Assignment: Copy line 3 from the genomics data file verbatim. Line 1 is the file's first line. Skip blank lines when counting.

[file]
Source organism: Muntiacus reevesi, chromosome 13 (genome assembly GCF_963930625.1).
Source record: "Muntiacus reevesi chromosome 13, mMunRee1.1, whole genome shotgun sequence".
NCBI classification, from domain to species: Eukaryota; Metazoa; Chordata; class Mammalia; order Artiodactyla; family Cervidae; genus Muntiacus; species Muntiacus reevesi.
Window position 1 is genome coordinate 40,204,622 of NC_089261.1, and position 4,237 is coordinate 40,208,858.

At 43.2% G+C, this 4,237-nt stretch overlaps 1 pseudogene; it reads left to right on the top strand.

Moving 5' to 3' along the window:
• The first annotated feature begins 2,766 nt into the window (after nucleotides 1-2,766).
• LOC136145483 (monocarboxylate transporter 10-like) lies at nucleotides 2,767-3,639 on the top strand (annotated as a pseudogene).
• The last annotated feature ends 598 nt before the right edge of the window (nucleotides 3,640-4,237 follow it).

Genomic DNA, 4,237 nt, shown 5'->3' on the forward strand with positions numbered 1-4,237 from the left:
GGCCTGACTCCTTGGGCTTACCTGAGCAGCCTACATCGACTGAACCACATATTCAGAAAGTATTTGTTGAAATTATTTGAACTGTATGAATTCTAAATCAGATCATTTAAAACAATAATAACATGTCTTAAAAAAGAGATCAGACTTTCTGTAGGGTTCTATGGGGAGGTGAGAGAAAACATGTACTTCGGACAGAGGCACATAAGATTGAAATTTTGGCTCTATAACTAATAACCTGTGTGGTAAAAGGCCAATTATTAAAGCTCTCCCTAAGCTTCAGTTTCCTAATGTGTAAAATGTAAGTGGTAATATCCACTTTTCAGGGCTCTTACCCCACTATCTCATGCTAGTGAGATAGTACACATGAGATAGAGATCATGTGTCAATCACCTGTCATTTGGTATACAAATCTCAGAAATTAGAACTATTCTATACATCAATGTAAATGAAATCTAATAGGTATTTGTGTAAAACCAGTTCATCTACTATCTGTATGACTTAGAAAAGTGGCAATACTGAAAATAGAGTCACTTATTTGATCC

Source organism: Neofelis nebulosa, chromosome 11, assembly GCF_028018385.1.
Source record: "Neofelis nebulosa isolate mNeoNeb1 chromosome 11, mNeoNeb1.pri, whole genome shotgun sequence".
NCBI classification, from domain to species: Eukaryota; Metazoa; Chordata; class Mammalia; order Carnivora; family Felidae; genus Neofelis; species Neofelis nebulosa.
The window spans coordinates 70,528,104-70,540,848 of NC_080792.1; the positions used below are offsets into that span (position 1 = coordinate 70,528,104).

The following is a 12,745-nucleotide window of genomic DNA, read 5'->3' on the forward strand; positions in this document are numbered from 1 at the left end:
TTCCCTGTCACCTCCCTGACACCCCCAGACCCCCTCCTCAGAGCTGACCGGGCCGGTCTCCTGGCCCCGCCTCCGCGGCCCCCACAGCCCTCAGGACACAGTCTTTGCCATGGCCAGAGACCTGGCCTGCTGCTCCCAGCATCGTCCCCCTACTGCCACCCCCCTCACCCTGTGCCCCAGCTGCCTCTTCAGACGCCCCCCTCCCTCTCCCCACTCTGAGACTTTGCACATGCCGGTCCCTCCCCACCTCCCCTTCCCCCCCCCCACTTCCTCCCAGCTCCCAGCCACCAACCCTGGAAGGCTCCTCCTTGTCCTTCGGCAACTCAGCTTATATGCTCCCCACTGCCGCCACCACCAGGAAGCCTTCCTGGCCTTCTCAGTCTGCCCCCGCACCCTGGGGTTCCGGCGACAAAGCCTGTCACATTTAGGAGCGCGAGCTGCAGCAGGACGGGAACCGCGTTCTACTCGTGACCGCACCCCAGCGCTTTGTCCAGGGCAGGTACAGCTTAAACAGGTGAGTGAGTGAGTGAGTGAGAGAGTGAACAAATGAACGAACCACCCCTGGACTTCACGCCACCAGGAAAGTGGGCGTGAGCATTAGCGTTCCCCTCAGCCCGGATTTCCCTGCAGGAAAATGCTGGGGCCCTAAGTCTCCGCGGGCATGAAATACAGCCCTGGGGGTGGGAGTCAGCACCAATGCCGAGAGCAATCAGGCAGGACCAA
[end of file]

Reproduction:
NCBI classification, from domain to species: Eukaryota; Metazoa; Chordata; class Mammalia; order Artiodactyla; family Cervidae; genus Muntiacus; species Muntiacus reevesi.